Janet Lane in 2021 remembers her friend, Richard Crispin, the DNA go-to for Walers and brumbies in the early days. Image: Richard riding his Waler gelding Snowy Royston.
Vale Richard Crispin. Gone far too soon. Richard was a man of many extraordinary talents yet was incredibly humble. A truly loyal mate, and you wouldn’t find a better natured person; always positive, always helpful.
Richard trained to be a RAAF pilot and became a pilot of the Roulettes. Later, he was a commercial airline pilot on international flights, until retirement. Richard lived at Jindabyne when I first met him about 15 or more years ago, he had a farm there.
We met through a mutual interest in Walers, not in person but in umpteen emails and phone calls. Peter Fischer of WHOBAA Inc. had also been a pilot, he and Richard hit it off immediately, Peter called him Biggles.
Once Richard got a passion for something he ran with it. Soon he was buying Walers, including a stallion, his beloved Snowy Ryrie.
He rode Ryrie all about and got him out and about, showing the beautiful Waler temperament. Richard knew no fear, he may not have been around horses before but his cheerful kindly manner meant horses melted for him and did anything he wanted. He just jumped in and did it. He was always learning and when he took something on, he learned about it thoroughly. They were in the best hands. Richard was soon riding in the high country with his mates, in the Snowies he loved. He bred several outstanding Walers.
A vital project he took on was collecting Waler DNA, enough to get a breed profile, and he became our main man for sending DNA to Dr. Gus Cothran and Dr. Rytis Juras in Texas for testing. He expanded this to collecting brumby DNA too, part of the Global Equine Genome Project – and he didn’t stop there – he also collected Timor Pony DNA – and yes, through Reg Wilson who saved some on the Top End, he got a little Timor Pony stallion, Xanthos (Peter and Pat Fischer got another, Balios). It may have been unbroken but in no time Richard had him out and about showing people what top ponies they are, and trained him as a pack pony. He made a trip over to Timor Island to see Timors there and collect more DNA.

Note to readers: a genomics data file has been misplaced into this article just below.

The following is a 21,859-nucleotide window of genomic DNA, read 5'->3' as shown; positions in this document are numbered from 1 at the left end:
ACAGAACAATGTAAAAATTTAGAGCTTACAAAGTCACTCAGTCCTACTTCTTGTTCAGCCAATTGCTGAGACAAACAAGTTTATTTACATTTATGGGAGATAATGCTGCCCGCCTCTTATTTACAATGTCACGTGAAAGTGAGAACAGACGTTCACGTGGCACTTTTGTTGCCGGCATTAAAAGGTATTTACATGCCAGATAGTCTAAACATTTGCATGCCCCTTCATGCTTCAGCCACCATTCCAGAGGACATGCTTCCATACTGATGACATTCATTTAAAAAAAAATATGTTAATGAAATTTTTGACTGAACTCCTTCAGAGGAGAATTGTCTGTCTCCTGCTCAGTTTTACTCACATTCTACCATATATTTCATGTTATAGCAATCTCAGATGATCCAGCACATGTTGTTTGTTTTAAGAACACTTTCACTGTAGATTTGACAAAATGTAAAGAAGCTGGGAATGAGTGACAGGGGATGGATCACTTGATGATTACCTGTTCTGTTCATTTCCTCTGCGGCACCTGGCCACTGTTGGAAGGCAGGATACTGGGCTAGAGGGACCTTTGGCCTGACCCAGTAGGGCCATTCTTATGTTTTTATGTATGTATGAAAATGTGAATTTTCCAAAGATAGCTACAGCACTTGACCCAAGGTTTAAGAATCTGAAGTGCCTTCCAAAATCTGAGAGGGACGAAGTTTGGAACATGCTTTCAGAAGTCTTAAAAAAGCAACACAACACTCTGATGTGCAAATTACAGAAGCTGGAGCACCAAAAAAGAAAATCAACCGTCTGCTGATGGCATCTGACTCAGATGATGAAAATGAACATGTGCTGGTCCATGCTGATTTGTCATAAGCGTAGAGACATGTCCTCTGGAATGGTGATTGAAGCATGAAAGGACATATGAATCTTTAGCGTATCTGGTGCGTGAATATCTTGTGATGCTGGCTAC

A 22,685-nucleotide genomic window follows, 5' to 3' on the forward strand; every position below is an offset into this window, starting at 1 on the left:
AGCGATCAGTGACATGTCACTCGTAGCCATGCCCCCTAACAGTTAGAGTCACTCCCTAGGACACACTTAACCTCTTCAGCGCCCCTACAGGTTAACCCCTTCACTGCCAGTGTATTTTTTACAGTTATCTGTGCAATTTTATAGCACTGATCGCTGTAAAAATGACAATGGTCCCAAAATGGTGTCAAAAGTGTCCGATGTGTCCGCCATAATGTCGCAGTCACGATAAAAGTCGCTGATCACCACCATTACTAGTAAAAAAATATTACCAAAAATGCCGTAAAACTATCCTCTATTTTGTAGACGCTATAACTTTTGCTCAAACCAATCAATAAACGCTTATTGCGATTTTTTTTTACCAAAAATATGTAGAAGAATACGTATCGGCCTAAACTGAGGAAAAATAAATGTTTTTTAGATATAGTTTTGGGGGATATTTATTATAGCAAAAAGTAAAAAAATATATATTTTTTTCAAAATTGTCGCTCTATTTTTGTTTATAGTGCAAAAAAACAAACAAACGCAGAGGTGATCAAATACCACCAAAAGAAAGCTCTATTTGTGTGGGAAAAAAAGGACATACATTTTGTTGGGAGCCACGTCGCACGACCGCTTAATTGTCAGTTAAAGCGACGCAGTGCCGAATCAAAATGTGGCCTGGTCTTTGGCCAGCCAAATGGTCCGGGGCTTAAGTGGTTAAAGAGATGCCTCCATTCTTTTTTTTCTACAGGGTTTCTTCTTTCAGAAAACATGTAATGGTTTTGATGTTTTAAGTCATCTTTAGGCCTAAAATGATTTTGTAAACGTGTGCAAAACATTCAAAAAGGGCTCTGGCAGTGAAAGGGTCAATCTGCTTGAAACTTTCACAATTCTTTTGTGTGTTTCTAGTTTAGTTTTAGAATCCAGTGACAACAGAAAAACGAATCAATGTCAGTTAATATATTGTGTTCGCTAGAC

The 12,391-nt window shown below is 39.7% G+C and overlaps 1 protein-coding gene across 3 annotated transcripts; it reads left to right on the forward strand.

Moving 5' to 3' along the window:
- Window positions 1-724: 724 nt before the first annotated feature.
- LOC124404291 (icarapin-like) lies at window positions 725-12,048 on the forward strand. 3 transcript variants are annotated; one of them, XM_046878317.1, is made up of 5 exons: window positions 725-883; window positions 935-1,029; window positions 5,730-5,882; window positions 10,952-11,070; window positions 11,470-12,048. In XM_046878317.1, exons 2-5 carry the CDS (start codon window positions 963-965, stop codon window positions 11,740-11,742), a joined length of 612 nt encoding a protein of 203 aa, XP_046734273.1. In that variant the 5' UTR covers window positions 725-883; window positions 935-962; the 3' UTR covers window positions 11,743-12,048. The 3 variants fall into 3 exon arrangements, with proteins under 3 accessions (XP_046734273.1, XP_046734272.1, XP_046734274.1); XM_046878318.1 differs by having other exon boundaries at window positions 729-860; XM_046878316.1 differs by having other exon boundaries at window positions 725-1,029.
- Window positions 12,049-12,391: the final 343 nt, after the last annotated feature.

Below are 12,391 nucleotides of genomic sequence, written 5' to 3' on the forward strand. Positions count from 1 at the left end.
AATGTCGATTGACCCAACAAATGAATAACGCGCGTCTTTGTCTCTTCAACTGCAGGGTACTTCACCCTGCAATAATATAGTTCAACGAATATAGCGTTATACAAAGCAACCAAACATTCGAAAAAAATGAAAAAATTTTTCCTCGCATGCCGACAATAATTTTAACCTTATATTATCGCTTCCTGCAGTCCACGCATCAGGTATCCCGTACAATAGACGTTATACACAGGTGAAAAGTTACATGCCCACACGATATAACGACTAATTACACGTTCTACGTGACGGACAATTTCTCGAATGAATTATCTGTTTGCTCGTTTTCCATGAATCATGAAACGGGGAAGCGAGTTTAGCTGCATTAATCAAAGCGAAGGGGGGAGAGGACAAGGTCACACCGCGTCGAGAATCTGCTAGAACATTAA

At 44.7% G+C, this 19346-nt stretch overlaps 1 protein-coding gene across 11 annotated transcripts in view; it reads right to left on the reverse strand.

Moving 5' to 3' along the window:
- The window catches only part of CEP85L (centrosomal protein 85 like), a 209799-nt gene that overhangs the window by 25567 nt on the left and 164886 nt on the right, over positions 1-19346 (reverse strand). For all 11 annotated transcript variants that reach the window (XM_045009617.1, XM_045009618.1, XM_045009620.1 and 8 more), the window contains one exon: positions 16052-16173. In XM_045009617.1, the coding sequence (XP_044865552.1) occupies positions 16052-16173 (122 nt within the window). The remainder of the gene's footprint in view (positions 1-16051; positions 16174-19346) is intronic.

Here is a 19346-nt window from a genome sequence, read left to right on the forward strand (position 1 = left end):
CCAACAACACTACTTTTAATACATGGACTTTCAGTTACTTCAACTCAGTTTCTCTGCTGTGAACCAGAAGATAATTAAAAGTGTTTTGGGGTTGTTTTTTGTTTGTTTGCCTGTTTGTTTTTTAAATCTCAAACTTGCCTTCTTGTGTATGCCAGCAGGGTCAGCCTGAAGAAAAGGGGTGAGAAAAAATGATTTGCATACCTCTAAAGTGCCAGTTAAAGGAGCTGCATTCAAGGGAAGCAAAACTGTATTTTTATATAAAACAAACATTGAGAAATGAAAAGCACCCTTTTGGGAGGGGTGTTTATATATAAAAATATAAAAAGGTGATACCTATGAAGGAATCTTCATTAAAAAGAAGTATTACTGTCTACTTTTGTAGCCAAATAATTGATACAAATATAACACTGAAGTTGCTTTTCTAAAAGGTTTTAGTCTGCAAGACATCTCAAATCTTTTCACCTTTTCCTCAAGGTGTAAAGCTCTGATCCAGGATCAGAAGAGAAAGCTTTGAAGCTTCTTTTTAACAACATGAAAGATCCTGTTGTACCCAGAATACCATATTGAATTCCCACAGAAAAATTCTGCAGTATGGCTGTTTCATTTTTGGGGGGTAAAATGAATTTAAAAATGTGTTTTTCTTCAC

Richard did a huge amount to publicise the plight of the Snowy brumbies, wanting a sustainable population kept on their country, as all sensible people do. He did an untold amount of work for the Waler and the Timor. He went to shows, festivals, you name it, and loved his ANZAC Day outings with the horses, always with respect, boots reversed, leading his horse and with a sheaf of hay for the departed horses, as was done after WW1.
He even got a giant Suffolk Punch gelding, Nash, as they too are a rare breed, and got Nash out to events to help that breed too. Never harnessed a horse, or ploughed? Nothing stopped Richard Crispin. He always asked the right people, he always learning, he was never a know all. He always jumped in and had a go. He was instrumental in getting Walers over to NZ, the first export in modern times. He was always very loyal to WHOBAA Inc. and never said a bad word about a soul. In more recent years Richard moved to Beechworth and farmed there. He was very happy there too.
He loved his children Lucy and Jack, proud as punch of them, and talked of them often. He would never have left them if he had a choice. Our deepest sympathies to them, and all his friends and family.
Richard arranged a Snowy Festival a few years back at Dalgety and I went over there, the first time we’d met in person other than countless emails (right up until his death) and phone calls over the years. Top bloke. Absolutely straight arrow, friendly, kind, loyal. Loved to ask you things, loved to discuss things, loved to help. Can’t believe he’s gone. This is hard to write. He’s in very good company upstairs, with good mates, Ros, Heather, who also went to Dalgety, Reg, Peter, and others he thought the world of who beat him to the Grand Final.
Richard emailed these photos November 2020; his 65th birthday and retirement day with these words: “One Waler, one Timor pony, one pack, one bloke, one swag, one 2017 Indigo winery Sangiovese, one hip flask of snake bite cure (18yo Oban single malt), four Young Henry’s cloudy cider & tucker.”
His legacy to our horses will live on always and most of all, his memory as a fair, decent, kind, good person who got out there and did all he could for his causes, selflessly. A champion. Keep one cold Richard, and keep the fire burning.